OK, but don't wait up, I'll be late.

Once I opened a drawer
in a room of a strange hotel.
I saw a photograph of you.


Did you have anything against the army? I don't recall such a thing.
You left because the opportunity arose. Grab it or regret it all your life. How could you face your parents if you missed it?
You could collect cigarette-butts in Lagos [notorious military camp on the border with Turkey] for 18 months, painting everything solid and saluting everything that moves, or you could study for the Ph.D. you'd gone after with two scholarships. It wasn't a hard choice.
The time passed with newfound experiences. You tasted European capitals in friends' tables, your phone rang in the middle of the night, you learned to project your ideas to a hundred million people, you fell in love completely, utterly with the big world.
- Where you have rights and are aware of them every moment.
- Where you are innocent until proven otherwise.
- Where being treated with civility doesn't require a reason.
- Where you are worth being invested on.
- Where "elsewhere" and "otherwise" are discussed with interest and love, not fear and hate.
And suddenly, like a leaf's twitching on the first gale of an autumn storm, you weren't the same...


This "suddenly" took years, I can't count how many. How many highlights did Kim Wilde's locks have when she was 28?
Greece surprised me for not having changed along with me. For expecting me to accept at face value the things I accepted once. Didn't it notice I've changed? Doesn't it care? It's insulting.
Absurd, ambiguous mantras, "national dominance" I think and stuff like that, like an American movie. People who look at me with enmity on the streets - how did I harm them? Coffee in Thyseion [popular area of Athens], more expensive than the Quartier Latin, and a sympathetic look on the face of everyone listening to the summary, "Take it easy, it's almost over." And then: "What do you mean you're not coming back?"
I must go out with Babiniotis [established Greek dictionary] in the future.
"How can I want to return?" Silence. Suddenly, I belong to "otherwise".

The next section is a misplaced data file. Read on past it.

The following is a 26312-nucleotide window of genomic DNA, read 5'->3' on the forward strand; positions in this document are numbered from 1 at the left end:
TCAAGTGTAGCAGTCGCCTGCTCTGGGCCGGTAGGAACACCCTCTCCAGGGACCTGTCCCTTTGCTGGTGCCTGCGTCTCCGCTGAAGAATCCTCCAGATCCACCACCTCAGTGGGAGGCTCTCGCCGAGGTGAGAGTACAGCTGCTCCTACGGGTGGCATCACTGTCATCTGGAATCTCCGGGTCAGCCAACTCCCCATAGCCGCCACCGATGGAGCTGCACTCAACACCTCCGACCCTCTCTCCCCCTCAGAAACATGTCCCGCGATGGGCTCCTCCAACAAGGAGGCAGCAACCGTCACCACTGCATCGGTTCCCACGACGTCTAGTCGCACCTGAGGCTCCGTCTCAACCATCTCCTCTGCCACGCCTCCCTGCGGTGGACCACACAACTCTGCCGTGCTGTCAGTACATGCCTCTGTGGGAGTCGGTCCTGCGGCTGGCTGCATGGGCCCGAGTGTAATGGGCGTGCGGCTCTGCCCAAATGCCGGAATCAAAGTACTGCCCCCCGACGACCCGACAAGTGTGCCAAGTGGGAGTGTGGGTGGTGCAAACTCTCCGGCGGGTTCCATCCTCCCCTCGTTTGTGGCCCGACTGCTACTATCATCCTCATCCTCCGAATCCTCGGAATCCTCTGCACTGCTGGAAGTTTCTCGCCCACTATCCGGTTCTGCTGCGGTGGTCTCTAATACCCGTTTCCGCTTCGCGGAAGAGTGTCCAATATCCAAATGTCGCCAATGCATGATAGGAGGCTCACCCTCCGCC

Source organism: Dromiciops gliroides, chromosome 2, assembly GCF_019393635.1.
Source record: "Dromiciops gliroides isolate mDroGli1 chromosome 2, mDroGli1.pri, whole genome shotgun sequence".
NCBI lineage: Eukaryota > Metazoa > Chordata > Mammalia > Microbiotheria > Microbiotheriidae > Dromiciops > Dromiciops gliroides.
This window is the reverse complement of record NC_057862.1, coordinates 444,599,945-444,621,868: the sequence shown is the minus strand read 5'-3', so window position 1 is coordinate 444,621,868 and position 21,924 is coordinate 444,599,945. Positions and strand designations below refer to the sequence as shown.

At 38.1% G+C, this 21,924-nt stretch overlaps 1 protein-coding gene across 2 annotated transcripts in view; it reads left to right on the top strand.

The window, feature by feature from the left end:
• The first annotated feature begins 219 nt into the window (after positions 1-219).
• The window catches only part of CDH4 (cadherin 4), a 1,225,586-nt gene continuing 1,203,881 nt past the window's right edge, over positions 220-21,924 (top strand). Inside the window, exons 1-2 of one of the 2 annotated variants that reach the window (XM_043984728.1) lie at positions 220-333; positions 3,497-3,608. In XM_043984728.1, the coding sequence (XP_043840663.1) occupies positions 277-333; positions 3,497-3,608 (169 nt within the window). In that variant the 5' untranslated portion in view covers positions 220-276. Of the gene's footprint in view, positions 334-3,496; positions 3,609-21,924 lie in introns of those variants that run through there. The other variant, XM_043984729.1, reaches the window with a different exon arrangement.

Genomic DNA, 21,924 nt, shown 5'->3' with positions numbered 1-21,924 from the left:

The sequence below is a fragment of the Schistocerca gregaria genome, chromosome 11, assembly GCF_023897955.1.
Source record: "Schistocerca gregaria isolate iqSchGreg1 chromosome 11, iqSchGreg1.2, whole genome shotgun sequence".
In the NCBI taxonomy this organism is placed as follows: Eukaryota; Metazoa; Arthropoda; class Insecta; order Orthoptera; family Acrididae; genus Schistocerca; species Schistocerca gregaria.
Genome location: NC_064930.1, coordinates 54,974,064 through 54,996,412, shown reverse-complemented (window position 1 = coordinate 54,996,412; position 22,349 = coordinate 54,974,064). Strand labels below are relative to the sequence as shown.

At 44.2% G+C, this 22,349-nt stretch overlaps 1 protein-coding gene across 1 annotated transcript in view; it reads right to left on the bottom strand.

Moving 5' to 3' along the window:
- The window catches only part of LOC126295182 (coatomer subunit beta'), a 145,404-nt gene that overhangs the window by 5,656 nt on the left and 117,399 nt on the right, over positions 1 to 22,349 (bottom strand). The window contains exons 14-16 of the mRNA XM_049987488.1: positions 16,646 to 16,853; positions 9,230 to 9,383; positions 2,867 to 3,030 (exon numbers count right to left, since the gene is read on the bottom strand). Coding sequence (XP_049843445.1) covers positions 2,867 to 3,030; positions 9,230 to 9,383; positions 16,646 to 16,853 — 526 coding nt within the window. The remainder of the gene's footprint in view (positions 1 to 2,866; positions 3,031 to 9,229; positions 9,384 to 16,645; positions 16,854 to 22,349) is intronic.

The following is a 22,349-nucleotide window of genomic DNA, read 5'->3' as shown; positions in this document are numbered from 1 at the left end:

I don't want this to be over, this is my life. It's the life I've chosen, not the life I was dealt and now try to justify so I can feel better. A decided to open my eyes and accept what I see. To open my arms to those who don't judge me based on usefulness. To offer all my energy, every hour, every day, to a world that chokes and falters in insecurity, xenophobia, self-righteousness. To fight for self-determination, freedom, meritocracy, justice.
How can I be a soldier anymore?

You looked so sad and lonely
on a lonesome avenue.
So sad and lonely,
what could I do?


You were too long a soldier. You fought a thousand battles and learned to fear war. Even when you won, the enemy was still there. Unmovable, unbeatable and you spent. Wounds that still pull on cold winter nights. You didn't ask for them, don't want them, proved that they are not essential and life is better without them. And they insist still.
You changed trying to forget.

Do you remember wondering about the patronization in school? The beautification, the vagueness, the silent innuendos? Do you remember 12 years of religious studies?
Do you remember unveiling the secret interview for the fellowships? Do you remember who won them?
Do you remember your pride at not contributing to the gridlock, pollution, noise? Do you remember being taxed heavily for that? Do you remember the 250 on its side and everybody looking at you like a criminal?
Do you remember running from office to office trying to make sense? Paying for the errors and ignorance of the people "in charge"? Do you remember hundreds of hours in queues?
Do you remember waiting for the traffic light to turn green? Do you remember how much you were punished for it?
Do you remember the condescending looks on the mention of recycling, renewable energy sources, protection of the biosphere?
Do you remember two ministers in a row smiling at the screen and lying that "the problem of military deferrence has been solved conclusively"?


I've been too long a soldier. I grew tired of wars and learned to avoid them. To select my battles, not the ones I could win but the ones there's a point in winning. How else will I make the most of my limited time in an infinite world? There are situations that cannot be rectified, let them proliferate. "Discretion is the better part of valour", the British know a few things. If they'd only install spectator stands in Donington...
I changed because I remember.

I remember Giannis waving goodbye after our visit with tears in his eyes.
I remember the lad in Perissos [area of Athens] tempering the FZR with 8 fingers: he'd left 2 on a tank track. What do you mean "charged responsibility"?
I remember the drawing in Lazaros' playful letter: a soldier hung in front of the post.
I remember the awesome question Miltos was asked: "Do you have friends?"
I remember Apostolos returning from Rhodes, his back in pieces: 4 soldiers constructed a road in a day. Who dared make a law suit, report, the kid had still 6 months to go. He wouldn't come out alive.
I remember a sentence from his journal still: "I think I will commit suicide".
I remember Giorgos' infuriated words: "Do you know I have white temples"?